Enviro-horror is making its move.
Different than your typical natural disaster flick - perhaps a spin-off -, this new breed of fright movie gives mother nature a plotting conscience and a tad of wily judgment. Humans aren't just the hapless victims anymore, we are the culprits. We are to hail storms and tsunamis what the Elm Street lynch mob was to the wrath of Freddy Krueger.
M. Night Shyamalan's The Happening, and the upcoming Christmas release The Day the Earth Stood Still are wearing their messages on their sleeves and leading the charge for Hollywood's branch of enviro-horror, but it was Larry Fessenden's festival-to-video The Last Winter that kicked this trend off. Tapping into the paranoia of our current global warming end-of-days mindset, The Last Winter piles on the white-as-the-snow guilt with a deliberate, stiff finger poke in the eye of the viewers chest.
As you can imagine, it all comes off a bit-heavy handed. The film begins with a commercial for North, the American energy company that's been granted drilling rights to ANWR. Ron Perleman plays Pollack, the bigfoot industrialist who pisses on tundra and rapes the land of its sacred resources. (A colleague ponders the thievery behind fossil fuel exploration because it is the essence of life that came before us that we are turning into capitalistic energy ... I farted during this part).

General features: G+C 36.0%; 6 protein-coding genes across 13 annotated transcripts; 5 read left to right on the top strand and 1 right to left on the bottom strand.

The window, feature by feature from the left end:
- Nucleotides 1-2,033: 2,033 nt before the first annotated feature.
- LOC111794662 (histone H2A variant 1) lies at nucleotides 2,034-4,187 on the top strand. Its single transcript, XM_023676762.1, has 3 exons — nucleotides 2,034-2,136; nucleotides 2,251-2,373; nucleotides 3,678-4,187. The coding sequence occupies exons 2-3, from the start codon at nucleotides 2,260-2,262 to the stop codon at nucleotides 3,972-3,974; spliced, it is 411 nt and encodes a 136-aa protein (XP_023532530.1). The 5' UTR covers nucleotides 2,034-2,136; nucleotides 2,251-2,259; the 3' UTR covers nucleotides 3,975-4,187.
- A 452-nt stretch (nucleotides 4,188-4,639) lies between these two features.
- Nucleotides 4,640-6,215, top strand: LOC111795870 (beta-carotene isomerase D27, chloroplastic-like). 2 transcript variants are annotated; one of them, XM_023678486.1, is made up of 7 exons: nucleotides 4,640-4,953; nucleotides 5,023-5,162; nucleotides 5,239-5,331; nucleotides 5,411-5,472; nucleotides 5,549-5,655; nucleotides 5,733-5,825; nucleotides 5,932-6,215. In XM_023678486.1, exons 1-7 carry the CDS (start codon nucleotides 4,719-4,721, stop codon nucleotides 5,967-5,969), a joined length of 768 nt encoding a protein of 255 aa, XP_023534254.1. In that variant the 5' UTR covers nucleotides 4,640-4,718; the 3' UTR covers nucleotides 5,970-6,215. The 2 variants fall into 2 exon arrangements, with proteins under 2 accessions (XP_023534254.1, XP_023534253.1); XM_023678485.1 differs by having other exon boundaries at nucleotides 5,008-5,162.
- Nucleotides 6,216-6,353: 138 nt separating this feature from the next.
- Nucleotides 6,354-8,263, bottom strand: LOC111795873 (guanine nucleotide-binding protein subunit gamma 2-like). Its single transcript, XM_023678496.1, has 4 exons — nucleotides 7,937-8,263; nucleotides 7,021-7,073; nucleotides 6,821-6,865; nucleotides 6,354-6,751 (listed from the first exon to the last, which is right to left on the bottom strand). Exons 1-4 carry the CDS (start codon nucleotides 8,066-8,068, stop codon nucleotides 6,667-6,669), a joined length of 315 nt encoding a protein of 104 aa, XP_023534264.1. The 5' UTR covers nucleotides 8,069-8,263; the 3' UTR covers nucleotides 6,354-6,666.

Pollack is countered by Hoffman (James LeGros), the cuddly, bearded environmentalist who feels so deeply that when he scribbles global warming free verse in his notebook about "our last winter", visions of oil spills, hurricanes, and Leo DiCaprio dance in his head. He keeps it real , though. So real that he gets pussy from the articles he writes, like the one entitled The Real Cost of Oil for an Ivy League journal (the head shot printed next to the copy shows tha professah clean shaven and in black turtle neck).
Fessenden (Habit, Wendigo) has always held a skilled hand at maintaining a meditative tone that keeps the viewer peeled while nothing too extraordinary takes place on the screen. Part of Fessenden's charm is that his work seems largely untouched by modern cinematic techniques. Yet, in The Last Winter, it all gets a little ridiculous when dinosaur spirits start appearing and a native American scientist stares into the camera like that crying Indian from the 1970's anti-littering PSA.
In twenty years, I suspect our kids will look back at movies like this the way we did 1950's radiation-horror films like Tarantula or Beginning of the End. At least ... I hope so.